While Georgia Governor Brian Kemp was widely favored to win renomination in Georgia’s GOP primary, few could have predicted the result that happened last night. Kemp recorded a decisive 51-point landslide, easily dispatching former Senator David Perdue and outperforming every public poll in the race. In light of these primary results, we have a ratings shift to make in the Peach State.
It’s hard to put into scale just how big of a landslide Kemp secured. In only one county – Chattahoochee – was Kemp held to a margin of victory within 10%, and in only three more was he held below 20%. In comparison, 58 counties saw a Kemp margin of victory above 50%, and the brunt of the state’s most populous counties like DeKalb (66.7%), Cobb (64.6%), Fulton (64.1%), and Gwinnett (59.8%) saw margins closer to or above 60%.
Perdue pulled abysmal margins in the Atlanta and Athens metro areas, but did perform relatively well in a few regions – specifically around the Columbus metro and in the far northern counties. However, his margins in southern Georgia were somewhat stymied by Kandiss Taylor, a minor candidate running an extremely far-right campaign. She secured only 3.4% statewide but ran above 10% in eight counties, even outperforming Perdue in Appling County. Kemp only won less than 50% of the vote in a single county – Brantley, where Perdue pulled 31% and Taylor pulled 19%.
On the Democratic side, Stacey Abrams was nominated without opposition. While Abrams was a surprisingly strong candidate in 2018 and has retained a strong national profile in the Democratic Party, much of the energy that surrounded her in 2018 appears to have evaporated. A series of high-profile gaffes – including being photographed maskless in a room full of masked schoolchildren and declaring Georgia the “worst state to live in” – have overshadowed her campaign so far, and Abrams is in many ways still dealing with the aftermath of a 2018 election she has repeatedly denied the legitimacy of.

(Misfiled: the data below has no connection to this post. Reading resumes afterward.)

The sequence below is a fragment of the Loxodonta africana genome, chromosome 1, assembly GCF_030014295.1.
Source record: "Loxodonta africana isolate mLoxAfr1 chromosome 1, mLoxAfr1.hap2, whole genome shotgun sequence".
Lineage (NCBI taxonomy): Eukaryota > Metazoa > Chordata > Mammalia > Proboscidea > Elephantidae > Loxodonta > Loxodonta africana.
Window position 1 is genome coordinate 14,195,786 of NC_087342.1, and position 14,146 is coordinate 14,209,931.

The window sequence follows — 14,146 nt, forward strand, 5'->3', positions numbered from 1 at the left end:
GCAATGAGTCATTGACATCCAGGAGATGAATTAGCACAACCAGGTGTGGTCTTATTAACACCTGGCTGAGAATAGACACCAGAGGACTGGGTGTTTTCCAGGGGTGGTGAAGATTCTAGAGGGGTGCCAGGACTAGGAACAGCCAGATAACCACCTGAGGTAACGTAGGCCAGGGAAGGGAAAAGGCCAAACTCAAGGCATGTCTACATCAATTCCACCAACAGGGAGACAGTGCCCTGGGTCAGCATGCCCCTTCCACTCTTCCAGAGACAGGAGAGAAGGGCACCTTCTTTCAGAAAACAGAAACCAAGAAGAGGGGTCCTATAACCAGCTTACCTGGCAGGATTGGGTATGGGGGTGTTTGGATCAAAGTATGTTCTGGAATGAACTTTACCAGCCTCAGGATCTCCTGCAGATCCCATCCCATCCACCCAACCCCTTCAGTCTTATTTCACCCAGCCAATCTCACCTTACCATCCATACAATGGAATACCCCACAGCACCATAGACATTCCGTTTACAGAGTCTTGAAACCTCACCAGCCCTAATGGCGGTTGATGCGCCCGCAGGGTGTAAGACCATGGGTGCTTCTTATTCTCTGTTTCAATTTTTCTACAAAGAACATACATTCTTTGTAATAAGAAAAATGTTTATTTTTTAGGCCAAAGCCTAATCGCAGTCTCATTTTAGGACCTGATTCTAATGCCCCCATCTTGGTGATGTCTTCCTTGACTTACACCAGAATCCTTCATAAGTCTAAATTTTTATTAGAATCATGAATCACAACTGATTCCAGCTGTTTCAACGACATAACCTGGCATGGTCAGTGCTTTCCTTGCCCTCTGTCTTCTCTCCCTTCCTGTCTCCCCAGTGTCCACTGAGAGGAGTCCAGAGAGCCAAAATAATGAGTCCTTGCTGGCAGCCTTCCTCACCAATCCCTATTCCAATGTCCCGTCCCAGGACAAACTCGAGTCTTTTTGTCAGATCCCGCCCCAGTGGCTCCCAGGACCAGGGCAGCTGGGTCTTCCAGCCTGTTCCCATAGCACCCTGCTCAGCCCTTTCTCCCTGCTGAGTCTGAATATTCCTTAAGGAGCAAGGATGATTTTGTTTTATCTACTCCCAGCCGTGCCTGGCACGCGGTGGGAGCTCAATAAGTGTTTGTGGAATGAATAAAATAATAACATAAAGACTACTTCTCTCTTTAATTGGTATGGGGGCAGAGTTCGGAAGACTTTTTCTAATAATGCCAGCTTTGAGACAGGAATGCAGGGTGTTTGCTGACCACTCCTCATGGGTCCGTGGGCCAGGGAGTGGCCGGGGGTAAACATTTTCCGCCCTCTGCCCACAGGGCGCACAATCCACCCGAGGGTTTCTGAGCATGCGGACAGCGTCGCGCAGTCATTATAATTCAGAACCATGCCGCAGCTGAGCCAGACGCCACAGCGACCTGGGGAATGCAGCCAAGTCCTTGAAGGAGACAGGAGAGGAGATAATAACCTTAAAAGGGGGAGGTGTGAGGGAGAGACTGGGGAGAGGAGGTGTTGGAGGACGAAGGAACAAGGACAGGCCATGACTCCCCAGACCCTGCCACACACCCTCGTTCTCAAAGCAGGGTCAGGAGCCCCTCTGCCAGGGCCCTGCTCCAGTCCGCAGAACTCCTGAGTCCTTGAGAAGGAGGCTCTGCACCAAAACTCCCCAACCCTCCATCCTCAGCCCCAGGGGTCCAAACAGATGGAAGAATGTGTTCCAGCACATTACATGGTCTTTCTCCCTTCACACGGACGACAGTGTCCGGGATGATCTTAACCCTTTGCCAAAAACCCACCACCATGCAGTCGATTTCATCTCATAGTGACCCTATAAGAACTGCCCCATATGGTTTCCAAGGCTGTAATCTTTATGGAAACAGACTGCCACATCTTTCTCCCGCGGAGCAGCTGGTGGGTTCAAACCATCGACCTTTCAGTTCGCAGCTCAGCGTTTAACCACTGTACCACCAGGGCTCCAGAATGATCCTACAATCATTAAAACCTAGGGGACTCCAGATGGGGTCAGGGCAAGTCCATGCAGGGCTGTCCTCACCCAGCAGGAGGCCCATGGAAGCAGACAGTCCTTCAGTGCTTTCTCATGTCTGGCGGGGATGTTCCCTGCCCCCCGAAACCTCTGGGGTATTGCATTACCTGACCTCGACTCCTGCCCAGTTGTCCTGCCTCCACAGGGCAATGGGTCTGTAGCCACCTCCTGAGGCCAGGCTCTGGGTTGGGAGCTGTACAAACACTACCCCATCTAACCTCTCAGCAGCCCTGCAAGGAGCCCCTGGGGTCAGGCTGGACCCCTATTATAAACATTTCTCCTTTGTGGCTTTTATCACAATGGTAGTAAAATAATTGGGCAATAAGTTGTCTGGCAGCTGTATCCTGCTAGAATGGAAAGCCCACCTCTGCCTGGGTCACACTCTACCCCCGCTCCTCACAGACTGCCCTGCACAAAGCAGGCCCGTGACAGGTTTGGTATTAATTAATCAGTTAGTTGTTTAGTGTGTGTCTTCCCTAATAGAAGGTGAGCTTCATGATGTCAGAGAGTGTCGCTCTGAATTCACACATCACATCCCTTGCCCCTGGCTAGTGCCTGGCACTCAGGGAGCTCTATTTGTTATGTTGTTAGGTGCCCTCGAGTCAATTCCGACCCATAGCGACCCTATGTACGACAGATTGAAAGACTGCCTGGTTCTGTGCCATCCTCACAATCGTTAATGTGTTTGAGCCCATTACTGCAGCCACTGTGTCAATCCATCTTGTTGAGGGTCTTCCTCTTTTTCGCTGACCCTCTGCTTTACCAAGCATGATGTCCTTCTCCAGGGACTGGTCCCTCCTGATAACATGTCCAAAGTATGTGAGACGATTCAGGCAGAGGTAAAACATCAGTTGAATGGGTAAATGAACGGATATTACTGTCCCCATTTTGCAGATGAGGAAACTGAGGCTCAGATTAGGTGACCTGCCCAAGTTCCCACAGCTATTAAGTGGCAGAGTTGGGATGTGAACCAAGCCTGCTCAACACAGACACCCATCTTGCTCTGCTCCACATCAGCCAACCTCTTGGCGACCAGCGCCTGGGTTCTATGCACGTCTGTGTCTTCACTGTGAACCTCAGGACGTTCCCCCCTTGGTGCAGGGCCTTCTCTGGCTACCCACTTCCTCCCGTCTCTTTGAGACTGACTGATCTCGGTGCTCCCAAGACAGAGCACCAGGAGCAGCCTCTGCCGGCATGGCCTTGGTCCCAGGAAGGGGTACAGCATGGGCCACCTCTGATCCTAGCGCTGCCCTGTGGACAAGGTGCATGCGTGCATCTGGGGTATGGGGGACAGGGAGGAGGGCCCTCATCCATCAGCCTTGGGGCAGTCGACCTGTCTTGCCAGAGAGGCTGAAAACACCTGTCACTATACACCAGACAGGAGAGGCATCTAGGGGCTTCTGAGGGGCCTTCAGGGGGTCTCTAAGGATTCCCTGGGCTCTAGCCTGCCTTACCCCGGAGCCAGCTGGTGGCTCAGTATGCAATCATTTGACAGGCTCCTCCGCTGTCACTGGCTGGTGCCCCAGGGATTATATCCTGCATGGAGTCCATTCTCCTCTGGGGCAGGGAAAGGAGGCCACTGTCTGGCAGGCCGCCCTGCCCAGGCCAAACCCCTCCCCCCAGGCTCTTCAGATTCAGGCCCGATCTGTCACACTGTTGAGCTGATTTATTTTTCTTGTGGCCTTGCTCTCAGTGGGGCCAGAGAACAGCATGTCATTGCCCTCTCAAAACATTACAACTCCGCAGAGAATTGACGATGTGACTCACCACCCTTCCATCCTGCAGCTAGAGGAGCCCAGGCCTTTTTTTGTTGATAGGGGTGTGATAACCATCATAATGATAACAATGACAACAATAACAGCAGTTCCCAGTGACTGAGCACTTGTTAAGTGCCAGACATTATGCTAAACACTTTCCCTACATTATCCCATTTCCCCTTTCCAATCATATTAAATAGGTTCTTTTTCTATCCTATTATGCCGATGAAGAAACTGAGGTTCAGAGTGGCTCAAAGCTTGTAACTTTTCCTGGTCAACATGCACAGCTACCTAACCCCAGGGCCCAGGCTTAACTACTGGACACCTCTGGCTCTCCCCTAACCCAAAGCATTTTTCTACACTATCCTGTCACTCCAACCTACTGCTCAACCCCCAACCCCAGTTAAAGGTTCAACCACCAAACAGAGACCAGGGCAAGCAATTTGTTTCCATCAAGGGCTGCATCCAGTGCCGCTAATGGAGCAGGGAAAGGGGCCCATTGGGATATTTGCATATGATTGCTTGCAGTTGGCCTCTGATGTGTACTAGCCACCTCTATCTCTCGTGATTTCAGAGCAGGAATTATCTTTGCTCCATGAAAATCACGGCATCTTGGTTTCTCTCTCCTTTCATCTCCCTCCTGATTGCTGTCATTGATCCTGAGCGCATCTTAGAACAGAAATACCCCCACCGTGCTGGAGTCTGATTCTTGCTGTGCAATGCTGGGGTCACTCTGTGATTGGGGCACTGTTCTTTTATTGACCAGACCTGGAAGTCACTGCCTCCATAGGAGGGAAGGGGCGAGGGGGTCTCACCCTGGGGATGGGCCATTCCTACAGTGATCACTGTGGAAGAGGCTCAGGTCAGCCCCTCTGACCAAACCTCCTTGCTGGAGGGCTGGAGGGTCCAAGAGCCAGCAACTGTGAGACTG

Due to the relative uncertainly on the Republican side, we had held off on shifting Georgia out of the Tossup column. However, with Kemp’s resounding victory we feel comfortable moving the state to Leans Republican. On top of the highly favorable national environment for Republicans, Kemp has led Abrams in every public poll taken in the race so far. Currently, his lead is 5.2% in the RealClearPolitics average – not a landslide by any means, but a decent and consistent lead – and the two most recent polls taken in April gave Kemp margins of 5% and 7%.
We’re not ruling out Democratic chances in Georgia by any means. The long-term trajectory for Georgia Democrats is excellent, as we’ve written about in the past. However, we feel that all indications show that Kemp is the clear favorite in the race so far. We are keeping the Senate race – now confirmed to be between Democratic incumbent Raphael Warnock and Republican Herschel Walker – as a Tossup for now, as all indications show a much more competitive race.